Coalition of the Confused

Hosted by Jenifer (Zarknorph)

Commonwealth refugees swilling chardonnay while awaiting the Zombie Apocalypse.

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The debate on Climate Change   General Confusion

Started 7/18/17 by Jenifer (Zarknorph); 75096 views.
Jenifer (Zarknorph)

From: Jenifer (Zarknorph)

7/21/17

Stick around!

It's only lunch time here.

Unless you have an intelligent point to run away from.

Cheers,

Jenifer

ElDotardo

From: ElDotardo

7/22/17

Um, no.

Monumental, Unsustainable Environmental Impacts

A line of turbines on metal lattice legs catch the breeze at the Cowley Ridge wind farm in southern Alberta. The 23-year-old facility, Canada’s first commercial wind project, is being decommissioned. TED RHODES / CALGARY HERALD

Replacing fossil fuels with renewable energy would inflict major land, wildlife, resource damage

Paul Driessen

Demands that the world replace fossil fuels with wind, solar and biofuel energy – to prevent supposed catastrophes caused by manmade global warming and climate change – ignore three fundamental flaws.

1) In the Real World outside the realm of computer models, the unprecedented warming and disasters are simply not happening: not with temperatures, rising seas, extreme weather or other alleged problems.

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Jenifer (Zarknorph)

From: Jenifer (Zarknorph)

7/23/17

It seems we're all ignoring the elephant in the room.

Nuclear Power.

Yep - Chernobyl and Japan.

It's either that or geothermal energy.

I agree, in order for Australia to be completely self sufficient on solar power alone the solar plant would need to be the size of the entire state of Victoria.

One clean energy source is not enough.  Wind, sun and wave power are just additions to a bigger clean energy source.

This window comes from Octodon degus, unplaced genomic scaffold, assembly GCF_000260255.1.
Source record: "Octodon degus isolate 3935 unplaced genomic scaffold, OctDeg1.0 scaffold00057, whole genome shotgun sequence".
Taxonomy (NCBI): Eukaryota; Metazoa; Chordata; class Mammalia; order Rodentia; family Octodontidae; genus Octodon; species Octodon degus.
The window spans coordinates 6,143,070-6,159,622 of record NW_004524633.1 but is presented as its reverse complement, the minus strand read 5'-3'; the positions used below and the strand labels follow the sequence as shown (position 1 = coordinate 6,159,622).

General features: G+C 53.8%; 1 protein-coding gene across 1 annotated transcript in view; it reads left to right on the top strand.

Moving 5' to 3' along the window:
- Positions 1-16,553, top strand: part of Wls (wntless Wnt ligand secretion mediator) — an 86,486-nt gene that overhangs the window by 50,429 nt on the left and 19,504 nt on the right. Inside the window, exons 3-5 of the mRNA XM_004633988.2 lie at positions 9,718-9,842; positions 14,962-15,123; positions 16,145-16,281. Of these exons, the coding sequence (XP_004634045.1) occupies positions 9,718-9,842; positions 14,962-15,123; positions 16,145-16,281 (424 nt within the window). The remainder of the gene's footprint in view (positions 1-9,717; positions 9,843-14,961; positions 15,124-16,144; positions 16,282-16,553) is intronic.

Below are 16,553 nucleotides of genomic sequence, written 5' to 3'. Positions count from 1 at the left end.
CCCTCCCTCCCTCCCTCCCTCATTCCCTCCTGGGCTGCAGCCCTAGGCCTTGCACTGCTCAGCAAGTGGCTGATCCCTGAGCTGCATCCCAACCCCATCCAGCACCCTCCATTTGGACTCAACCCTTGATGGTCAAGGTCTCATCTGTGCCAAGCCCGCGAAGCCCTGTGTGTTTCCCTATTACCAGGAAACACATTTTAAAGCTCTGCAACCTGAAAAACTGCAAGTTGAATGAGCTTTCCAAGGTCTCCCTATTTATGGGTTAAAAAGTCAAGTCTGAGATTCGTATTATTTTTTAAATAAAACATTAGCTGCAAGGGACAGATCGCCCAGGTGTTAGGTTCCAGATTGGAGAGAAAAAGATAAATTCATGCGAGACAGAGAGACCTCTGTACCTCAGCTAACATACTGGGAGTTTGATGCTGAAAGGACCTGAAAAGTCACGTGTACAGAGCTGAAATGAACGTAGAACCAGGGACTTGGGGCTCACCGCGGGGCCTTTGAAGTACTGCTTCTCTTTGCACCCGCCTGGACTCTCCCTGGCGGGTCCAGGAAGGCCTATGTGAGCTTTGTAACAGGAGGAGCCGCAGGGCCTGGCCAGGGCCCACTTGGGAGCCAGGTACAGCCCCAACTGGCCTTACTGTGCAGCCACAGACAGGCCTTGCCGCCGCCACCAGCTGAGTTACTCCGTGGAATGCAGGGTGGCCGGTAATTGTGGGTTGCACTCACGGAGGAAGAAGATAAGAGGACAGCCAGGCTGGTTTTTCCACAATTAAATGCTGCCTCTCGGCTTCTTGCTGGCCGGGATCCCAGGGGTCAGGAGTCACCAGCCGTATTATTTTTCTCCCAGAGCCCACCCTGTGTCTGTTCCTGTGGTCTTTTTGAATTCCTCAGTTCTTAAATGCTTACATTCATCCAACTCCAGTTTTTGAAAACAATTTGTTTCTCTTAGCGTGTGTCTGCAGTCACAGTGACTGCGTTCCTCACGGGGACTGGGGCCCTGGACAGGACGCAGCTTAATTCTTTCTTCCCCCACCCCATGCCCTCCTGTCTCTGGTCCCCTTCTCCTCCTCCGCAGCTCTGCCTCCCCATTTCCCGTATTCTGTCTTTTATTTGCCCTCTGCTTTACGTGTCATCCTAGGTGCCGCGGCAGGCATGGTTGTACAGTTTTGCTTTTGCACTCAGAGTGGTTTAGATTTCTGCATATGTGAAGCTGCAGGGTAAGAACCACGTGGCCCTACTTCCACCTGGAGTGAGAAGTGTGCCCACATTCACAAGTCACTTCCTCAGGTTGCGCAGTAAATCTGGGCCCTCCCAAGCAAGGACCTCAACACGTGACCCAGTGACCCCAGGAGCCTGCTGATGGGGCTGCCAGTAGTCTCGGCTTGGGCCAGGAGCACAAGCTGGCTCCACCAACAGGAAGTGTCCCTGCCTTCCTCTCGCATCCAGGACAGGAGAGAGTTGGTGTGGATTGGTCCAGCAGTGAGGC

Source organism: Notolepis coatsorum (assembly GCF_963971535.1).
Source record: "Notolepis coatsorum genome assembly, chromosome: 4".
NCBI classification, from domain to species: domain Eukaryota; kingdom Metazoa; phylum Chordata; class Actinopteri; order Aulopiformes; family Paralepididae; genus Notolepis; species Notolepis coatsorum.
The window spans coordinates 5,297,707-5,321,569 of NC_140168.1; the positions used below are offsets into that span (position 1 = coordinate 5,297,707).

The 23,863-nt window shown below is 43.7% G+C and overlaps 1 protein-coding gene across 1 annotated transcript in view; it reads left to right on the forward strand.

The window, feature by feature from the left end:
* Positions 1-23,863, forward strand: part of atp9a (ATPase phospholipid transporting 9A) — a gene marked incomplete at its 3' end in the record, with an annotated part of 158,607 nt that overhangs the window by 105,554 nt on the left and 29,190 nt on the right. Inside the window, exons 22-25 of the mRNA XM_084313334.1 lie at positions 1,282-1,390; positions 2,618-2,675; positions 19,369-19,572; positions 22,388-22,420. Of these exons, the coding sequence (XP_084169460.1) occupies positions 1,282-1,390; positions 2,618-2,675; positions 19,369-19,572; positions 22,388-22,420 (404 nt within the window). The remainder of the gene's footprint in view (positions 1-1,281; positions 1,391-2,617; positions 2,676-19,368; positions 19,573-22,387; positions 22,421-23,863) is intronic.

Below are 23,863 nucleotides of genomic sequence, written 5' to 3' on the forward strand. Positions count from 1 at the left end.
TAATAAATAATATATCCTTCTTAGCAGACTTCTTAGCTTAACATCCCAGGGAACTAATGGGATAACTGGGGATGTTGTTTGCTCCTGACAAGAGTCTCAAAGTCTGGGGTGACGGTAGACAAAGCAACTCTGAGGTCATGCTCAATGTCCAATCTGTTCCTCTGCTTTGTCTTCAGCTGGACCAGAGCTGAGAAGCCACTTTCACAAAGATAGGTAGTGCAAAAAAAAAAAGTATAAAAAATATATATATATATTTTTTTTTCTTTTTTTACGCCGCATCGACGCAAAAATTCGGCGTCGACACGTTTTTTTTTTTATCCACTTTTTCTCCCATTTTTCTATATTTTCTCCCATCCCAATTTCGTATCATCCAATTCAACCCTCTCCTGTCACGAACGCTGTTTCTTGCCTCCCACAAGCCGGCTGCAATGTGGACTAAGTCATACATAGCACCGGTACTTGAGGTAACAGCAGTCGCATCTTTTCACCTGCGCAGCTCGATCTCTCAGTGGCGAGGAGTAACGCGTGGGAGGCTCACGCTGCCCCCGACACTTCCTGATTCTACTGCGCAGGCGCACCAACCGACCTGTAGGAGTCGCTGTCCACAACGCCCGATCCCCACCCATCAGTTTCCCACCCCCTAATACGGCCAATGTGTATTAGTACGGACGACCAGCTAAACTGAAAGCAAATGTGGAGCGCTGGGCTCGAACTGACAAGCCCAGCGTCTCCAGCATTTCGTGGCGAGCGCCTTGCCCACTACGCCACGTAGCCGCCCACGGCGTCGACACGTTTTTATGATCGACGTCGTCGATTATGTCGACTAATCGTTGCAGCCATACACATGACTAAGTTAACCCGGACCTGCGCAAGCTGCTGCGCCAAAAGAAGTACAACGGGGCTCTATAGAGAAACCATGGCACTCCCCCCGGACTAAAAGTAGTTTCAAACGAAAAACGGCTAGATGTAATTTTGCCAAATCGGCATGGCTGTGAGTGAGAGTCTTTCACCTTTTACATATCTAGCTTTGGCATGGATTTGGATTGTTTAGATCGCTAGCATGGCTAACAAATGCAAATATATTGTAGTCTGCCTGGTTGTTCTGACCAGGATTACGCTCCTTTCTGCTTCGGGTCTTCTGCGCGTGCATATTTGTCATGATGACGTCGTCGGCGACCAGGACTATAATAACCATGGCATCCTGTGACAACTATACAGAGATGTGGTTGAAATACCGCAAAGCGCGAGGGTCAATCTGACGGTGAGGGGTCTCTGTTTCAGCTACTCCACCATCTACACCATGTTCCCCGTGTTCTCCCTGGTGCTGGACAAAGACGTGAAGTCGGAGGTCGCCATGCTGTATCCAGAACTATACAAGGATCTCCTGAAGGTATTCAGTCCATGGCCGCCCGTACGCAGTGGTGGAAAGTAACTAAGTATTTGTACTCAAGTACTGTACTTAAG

But we're afraid of nuclear power stations - and with good reason.

And what happened to that poor little bird?

Jenifer

ElDotardo

From: ElDotardo

7/23/17

Actually, I'm all for the nuclear option - especially when fusion generators are a viable option, but that's the problem with alternative energy sources. They sound good, and make greenies feel good about themselves, but they aren't ever going to replace fossil fuels as low cost sources of energy.

In fact, they are already dismantling wind farms around the world as they discover that it takes more energy to keep them turning than they can produce.

As for that fried birdie, it was just one of thousands killed by California's massive Ivanpah solar array . . . 

Image result for Ivanpah solar array

In reply toRe: msg 12
ElDotardo

From: ElDotardo

7/23/17

Image result for OMG! OMG! gif

Melbourne could run out of water in ten years because of population growth and climate change

Wotta lotta bore-water!  For a start, Melbourne already has a big desalination plant that is hardly used. 

Secondly, global warming would produce more evaporation off the oceans and hence MORE rain, not less. 

Thirdly, the Snowy scheme already pours lots of dammed water into the sea for "environmental" reasons.  That water could easily be diverted inland into the Murray river. There is already a tunnel for that purpose. And again there is already a pipeline linking the Murray to Melbourne's water supply. 

The galoots below would seem not to have a clue about the Melbourne water supply.  They are however Greenies so are probably just frauds who want to frighten people. The only threat to the Melbourne water supply is the Greenies who want to send already-dammed water out to sea . . 



One of the world's most livable cities could be facing an acute water shortage problem in the next ten to 15 years time no thanks to climate change and population growth.

Water supply in Melbourne may fall and reach a crisis point if no precautionary methods are taken to contain the problem from today, reports The Age.